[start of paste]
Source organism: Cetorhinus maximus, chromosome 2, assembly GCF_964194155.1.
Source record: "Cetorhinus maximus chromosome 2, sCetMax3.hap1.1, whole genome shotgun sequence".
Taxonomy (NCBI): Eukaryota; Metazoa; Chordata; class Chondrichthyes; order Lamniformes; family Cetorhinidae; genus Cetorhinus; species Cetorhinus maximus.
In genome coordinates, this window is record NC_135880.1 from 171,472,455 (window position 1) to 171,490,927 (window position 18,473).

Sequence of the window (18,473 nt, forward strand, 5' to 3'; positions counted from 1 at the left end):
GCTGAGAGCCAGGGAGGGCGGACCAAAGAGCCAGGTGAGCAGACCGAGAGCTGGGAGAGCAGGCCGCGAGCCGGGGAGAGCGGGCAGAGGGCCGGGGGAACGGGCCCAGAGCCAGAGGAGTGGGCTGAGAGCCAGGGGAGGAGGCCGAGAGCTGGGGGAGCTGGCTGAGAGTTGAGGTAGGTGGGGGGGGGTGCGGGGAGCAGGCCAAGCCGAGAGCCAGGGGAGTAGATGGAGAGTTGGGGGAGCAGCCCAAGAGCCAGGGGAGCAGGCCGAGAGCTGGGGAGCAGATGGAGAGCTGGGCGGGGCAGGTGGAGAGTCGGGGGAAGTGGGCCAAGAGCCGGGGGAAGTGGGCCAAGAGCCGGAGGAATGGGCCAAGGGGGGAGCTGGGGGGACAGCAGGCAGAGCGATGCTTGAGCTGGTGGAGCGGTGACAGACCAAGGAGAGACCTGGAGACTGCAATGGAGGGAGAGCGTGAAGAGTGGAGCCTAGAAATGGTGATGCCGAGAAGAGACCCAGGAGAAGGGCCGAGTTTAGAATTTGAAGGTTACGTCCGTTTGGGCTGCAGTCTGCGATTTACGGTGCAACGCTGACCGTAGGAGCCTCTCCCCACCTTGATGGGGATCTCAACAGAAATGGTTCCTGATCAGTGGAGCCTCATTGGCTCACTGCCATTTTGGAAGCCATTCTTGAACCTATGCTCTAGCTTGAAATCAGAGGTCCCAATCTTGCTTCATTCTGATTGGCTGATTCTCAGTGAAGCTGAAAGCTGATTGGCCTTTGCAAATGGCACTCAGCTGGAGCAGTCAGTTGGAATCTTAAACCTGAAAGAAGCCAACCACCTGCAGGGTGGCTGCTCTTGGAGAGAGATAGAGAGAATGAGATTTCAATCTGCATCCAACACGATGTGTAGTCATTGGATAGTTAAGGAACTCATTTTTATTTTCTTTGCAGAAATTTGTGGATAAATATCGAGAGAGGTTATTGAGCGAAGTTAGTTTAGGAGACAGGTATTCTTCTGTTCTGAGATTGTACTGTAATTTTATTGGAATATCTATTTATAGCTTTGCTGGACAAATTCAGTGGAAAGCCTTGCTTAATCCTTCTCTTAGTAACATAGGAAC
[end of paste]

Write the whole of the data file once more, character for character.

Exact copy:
Source organism: Cetorhinus maximus, chromosome 2, assembly GCF_964194155.1.
Source record: "Cetorhinus maximus chromosome 2, sCetMax3.hap1.1, whole genome shotgun sequence".
Taxonomy (NCBI): Eukaryota; Metazoa; Chordata; class Chondrichthyes; order Lamniformes; family Cetorhinidae; genus Cetorhinus; species Cetorhinus maximus.
In genome coordinates, this window is record NC_135880.1 from 171,472,455 (window position 1) to 171,490,927 (window position 18,473).

Sequence of the window (18,473 nt, forward strand, 5' to 3'; positions counted from 1 at the left end):
GCTGAGAGCCAGGGAGGGCGGACCAAAGAGCCAGGTGAGCAGACCGAGAGCTGGGAGAGCAGGCCGCGAGCCGGGGAGAGCGGGCAGAGGGCCGGGGGAACGGGCCCAGAGCCAGAGGAGTGGGCTGAGAGCCAGGGGAGGAGGCCGAGAGCTGGGGGAGCTGGCTGAGAGTTGAGGTAGGTGGGGGGGGGTGCGGGGAGCAGGCCAAGCCGAGAGCCAGGGGAGTAGATGGAGAGTTGGGGGAGCAGCCCAAGAGCCAGGGGAGCAGGCCGAGAGCTGGGGAGCAGATGGAGAGCTGGGCGGGGCAGGTGGAGAGTCGGGGGAAGTGGGCCAAGAGCCGGGGGAAGTGGGCCAAGAGCCGGAGGAATGGGCCAAGGGGGGAGCTGGGGGGACAGCAGGCAGAGCGATGCTTGAGCTGGTGGAGCGGTGACAGACCAAGGAGAGACCTGGAGACTGCAATGGAGGGAGAGCGTGAAGAGTGGAGCCTAGAAATGGTGATGCCGAGAAGAGACCCAGGAGAAGGGCCGAGTTTAGAATTTGAAGGTTACGTCCGTTTGGGCTGCAGTCTGCGATTTACGGTGCAACGCTGACCGTAGGAGCCTCTCCCCACCTTGATGGGGATCTCAACAGAAATGGTTCCTGATCAGTGGAGCCTCATTGGCTCACTGCCATTTTGGAAGCCATTCTTGAACCTATGCTCTAGCTTGAAATCAGAGGTCCCAATCTTGCTTCATTCTGATTGGCTGATTCTCAGTGAAGCTGAAAGCTGATTGGCCTTTGCAAATGGCACTCAGCTGGAGCAGTCAGTTGGAATCTTAAACCTGAAAGAAGCCAACCACCTGCAGGGTGGCTGCTCTTGGAGAGAGATAGAGAGAATGAGATTTCAATCTGCATCCAACACGATGTGTAGTCATTGGATAGTTAAGGAACTCATTTTTATTTTCTTTGCAGAAATTTGTGGATAAATATCGAGAGAGGTTATTGAGCGAAGTTAGTTTAGGAGACAGGTATTCTTCTGTTCTGAGATTGTACTGTAATTTTATTGGAATATCTATTTATAGCTTTGCTGGACAAATTCAGTGGAAAGCCTTGCTTAATCCTTCTCTTAGTAACATAGGAAC